The Bishops' Adviser
“Once you start altering the gene pool, it's altered forever, unless all of these children die before they reproduce,” said Dave Buyers, executive director of the U.S. Conference of Catholic Bishops’ Committee on Science and Human Values.
Like most in the scientific community, Buyers has heard little about the New Jersey experiment. He has heard far more public outcry and concern, in the United States and in Europe, regarding DNA modifications to crops.
Crop modifications have become such an issue, in fact, that Buyers and his committee were asked by the bishops’ conference to prepare a full report that answers concerns raised by environmentalists. He has not been asked officially to review the New Jersey experiment.
Buyers says he'll release a report in coming weeks that recommends that genetic modifications to plants go forward “cautiously.” The bishops’ committee concludes that DNA modification to crops may result in better health and nutrition for the poor and famished. However, the committee also suspects environmentalists have raised legitimate concerns about cross-pollination that could result in new organisms harmful to the eco-system.
But despite obvious common ground on the issues of DNA modifications to humans and plants, Buyers doesn't expect any help from environ-mentalists regarding the many potential nightmare scenarios surrounding DNA modifications to human eggs.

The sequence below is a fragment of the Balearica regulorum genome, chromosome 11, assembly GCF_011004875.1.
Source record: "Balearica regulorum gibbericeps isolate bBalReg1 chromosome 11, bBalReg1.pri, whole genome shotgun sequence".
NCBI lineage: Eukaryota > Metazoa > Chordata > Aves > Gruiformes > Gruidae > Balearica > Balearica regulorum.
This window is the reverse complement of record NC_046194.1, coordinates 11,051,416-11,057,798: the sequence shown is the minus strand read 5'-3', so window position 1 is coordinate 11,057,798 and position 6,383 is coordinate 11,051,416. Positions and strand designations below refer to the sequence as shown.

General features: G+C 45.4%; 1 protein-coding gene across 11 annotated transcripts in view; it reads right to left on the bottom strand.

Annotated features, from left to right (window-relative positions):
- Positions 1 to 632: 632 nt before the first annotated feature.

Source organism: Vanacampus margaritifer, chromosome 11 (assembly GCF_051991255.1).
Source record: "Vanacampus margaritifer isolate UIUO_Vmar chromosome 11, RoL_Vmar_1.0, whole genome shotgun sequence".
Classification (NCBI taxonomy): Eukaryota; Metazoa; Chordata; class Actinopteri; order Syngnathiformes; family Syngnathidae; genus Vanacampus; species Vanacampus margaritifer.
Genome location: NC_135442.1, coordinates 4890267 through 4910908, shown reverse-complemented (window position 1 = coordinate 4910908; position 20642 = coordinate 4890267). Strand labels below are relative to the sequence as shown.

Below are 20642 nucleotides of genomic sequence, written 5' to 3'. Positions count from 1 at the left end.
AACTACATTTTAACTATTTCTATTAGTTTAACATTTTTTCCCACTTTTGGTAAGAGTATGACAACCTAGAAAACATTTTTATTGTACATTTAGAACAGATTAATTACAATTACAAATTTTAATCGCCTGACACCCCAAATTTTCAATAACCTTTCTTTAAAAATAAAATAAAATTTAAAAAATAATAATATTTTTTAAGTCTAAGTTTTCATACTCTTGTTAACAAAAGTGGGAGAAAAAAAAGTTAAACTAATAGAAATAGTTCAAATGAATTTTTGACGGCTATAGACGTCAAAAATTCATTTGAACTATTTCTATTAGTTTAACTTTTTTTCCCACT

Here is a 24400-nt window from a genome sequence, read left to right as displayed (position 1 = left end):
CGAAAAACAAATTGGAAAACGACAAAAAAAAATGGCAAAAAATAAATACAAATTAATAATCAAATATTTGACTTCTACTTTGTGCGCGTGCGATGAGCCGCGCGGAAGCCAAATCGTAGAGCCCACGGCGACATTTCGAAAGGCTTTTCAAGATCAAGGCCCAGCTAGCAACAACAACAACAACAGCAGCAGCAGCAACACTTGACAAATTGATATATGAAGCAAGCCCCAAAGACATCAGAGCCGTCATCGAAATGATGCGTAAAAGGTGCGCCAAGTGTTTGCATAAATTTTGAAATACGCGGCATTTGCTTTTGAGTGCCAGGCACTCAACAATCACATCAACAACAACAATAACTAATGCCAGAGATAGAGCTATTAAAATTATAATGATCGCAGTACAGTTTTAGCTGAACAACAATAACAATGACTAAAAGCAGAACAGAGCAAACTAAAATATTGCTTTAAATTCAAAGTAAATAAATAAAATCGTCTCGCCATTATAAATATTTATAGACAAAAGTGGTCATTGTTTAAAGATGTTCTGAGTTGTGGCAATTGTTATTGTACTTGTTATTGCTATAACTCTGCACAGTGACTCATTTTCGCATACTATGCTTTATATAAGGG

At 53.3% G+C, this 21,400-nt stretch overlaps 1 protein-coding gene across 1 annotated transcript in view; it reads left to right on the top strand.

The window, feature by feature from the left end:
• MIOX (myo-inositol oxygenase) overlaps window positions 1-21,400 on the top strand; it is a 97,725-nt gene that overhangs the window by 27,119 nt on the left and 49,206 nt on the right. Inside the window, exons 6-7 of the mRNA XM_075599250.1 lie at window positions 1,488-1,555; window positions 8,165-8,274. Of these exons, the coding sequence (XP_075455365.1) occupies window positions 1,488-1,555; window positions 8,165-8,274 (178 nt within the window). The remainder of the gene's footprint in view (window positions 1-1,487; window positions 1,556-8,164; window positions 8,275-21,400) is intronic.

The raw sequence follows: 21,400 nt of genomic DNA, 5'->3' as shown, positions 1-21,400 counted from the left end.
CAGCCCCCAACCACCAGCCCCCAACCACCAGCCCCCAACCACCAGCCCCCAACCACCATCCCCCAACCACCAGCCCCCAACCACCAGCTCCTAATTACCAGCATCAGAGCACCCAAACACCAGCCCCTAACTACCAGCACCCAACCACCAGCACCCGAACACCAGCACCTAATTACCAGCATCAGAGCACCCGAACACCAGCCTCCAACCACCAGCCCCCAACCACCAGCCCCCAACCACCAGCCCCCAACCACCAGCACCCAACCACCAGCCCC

“A lot of the people who are environmentalists are pro-choice,” said Buyers. “And if genetic modifications to human eggs can improve female fertility, then it's suddenly an enormous and complicated social issue for them. In a logical world, one who worries about genetic modifications to corn would worry about genetic modifications to humans. This is not a logical world.”
The Green Mindset
Carolyn Bninski, a professional activist with the Rocky Mountain Peace and Justice Center in Colorado, emerged early on as a leader in the crusade against genetically modified crops. Bninski says she's alarmed by genetic modifications to humans. Crop modifications, however, scare her more.
“There are a handful of humans who have been modified, but there are millions and millions of acres of modified agricultural products out there,” Bninski says. “So there are some of the same concerns, but there are some major differences.”
The Sierra Club's Brian Andreja agrees with Buyers that most environmental activists are pro-abortion, and he suspects they will dismiss concerns about genetic modifications to eggs as a “right-to-life” issue. Anderja says humans messing with other humans is seldom as alarming to environmental activists as humans messing with plants or animals.
“If a chemical plant is belching toxins into the air, mainstream environmental activists will talk about the harm it's doing to humans,” Andreja said. “But that's mainly just to get neighborhood support behind the cause. Their true concern is that the toxins may harm the ecosystem of plants and animals. So environmentalists will consider human genetic engineering as related to plant engineering, but they'll dismiss it because it's not their bag of beans.”
Wayne Laugesen writes from Boulder, Colorado.